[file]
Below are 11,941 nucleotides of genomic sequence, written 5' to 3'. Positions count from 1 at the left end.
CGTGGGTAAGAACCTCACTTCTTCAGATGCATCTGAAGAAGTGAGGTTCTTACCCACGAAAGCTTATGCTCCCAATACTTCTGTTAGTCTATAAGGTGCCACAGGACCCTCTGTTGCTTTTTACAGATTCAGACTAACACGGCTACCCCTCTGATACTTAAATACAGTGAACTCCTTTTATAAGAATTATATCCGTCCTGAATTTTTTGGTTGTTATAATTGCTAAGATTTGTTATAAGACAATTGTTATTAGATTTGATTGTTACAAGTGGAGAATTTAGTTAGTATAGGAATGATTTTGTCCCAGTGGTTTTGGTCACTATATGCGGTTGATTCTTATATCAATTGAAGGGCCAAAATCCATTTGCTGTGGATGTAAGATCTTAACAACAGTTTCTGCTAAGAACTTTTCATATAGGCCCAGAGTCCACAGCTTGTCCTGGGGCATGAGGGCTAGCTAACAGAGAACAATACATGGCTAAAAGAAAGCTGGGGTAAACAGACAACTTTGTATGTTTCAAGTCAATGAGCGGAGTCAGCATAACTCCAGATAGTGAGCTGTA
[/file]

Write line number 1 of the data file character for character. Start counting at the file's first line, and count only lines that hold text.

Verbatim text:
Below are 11,941 nucleotides of genomic sequence, written 5' to 3'. Positions count from 1 at the left end.